In the article “Who isn’t coming to dinner” from The Economist, the author discusses the differences between Britain’s House of Commons, and the U.S. Congress. He proposes that our friends across the pond, though having the appearance on severe hostility towards opposing parties, are actually more agreeable than their American counterparts. British politicians actually congregate in the palace of Westminister to drink, eat, and smoke with the very people they were screaming at previously. The author of the article eventually concludes that, because of their proximity and general politeness towards each other, British politicians are more respectful towards each other than American congressmen.
I believe that there is something to the author’s argument. I feel that American politicians are constantly spending the majority of their time arguing with each other, or campaigning for more votes, when they could be using that time to reach agreements with each other. The divide between parties has gotten so wide in the U.S. that we even have specific television channels that are far right or far left. Still, I am convinced that Britain is not perfect. It is against human nature to befriend the person that you hated five minutes ago. I do believe, however, that they are on the right track with having a certain place for politicians to meet and talk. It is difficult to befriend someone who you never see, a problem I think many American politicians encounter. Though British politics can’t be perfect, we can surely learn a thing or two from them.
Paxton S

Miranda M. said...

In "Who isn't coming for dinner" article featured by the Economist talks about the U.S. Congress and the British Parliament and how they have completely opposite systems of discussing and solving their problems. The U.S. Government acts more civilized with their discussions, where the British Parliament takes the chaotic path. However, though the British Parliament is more vicious with one another, they get things done and have a decision made. Our government never gets anything done; no decisions are ever being made. Even though they act civilized, they really all hate each other. All the congressmen of our government are single-minded and never want to listen to anyone’s opinion but their own. Also, the fact that one candidate has the ability to spend the amount of money in only one presidential election that is equivalent to the amount of money spent in twenty elections in England is trying to give America a huge wakeup call that we need to make a change. I strongly agree with this author’s point of views and thoughts and I believe we should really learn something from the British Parliament.

BlairS. said...

In the article “who isn’t coming to dinner” the author’s thesis is one that believes
The US Congress should do more deliberate discussions rather than viciously arguing to promote each political parties' point of view. The article gives an example of how the British government handles decisions. In their parliament they deliberate and discuss, rather than having an opinion they won’t change. I agree that the US government should discuss more about the topic than argue their own opinion. On the other hand, the way our elections and voting works, the people in the Congress have to vote their political parties' way if they want to get re-elected. I do think we should adopt the term policy from Britain, it would save the United States a lot of money because the campaigns are every five years instead of every two and the congress can actually vote on what is better for the country instead of having to worry about being re-elected in the next term. My opinion of the whole article is that there were good points especially for the length of terms and for working closer together, but at some point they'll have to make a decision in a timely manner, which at the end of it will likely be the opinion they started with.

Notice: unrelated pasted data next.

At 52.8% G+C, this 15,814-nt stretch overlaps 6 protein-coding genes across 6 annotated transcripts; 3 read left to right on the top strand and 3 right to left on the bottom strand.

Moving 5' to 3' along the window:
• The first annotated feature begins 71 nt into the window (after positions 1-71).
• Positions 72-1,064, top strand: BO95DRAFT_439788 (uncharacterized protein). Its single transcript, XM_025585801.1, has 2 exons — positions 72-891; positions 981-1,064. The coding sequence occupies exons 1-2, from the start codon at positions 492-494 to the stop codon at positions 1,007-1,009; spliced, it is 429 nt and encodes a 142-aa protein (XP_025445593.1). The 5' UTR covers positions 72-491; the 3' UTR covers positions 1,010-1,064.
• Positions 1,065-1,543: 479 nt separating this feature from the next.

Blair S.

Anonymous said...

The writer’s opinion in "Who isn't coming to dinner," is that both parties of congress need to meet the other halfway. Both are very sure that their policies are right but never consider what the other side has to say enough to know for sure. Just like we talked about in class, it’s not so much a debate (an argument where one side has to be right) as it is sharing ideas and building on each other’s thoughts. I do feel like government spending is crazy. The fact that the British could pay for twenty elections with the money that our president would pay for one is a serious issue. It also does seem like the five-year plan overseas is working much better than our own two-year term. When congress gets in office, they usually do begin campaigning for another term as opposed to fixing the issues that they promoted in their campaign. A five-year term may fix this problem and give enough time to settle in and do what they originally planned to. I don’t believe that the relationship inside congress is being affected by the places they reside. They should be civil enough to be able to get along and respect each other’s opinion that they wouldn’t have to live near each other.
Madison V

Anonymous said...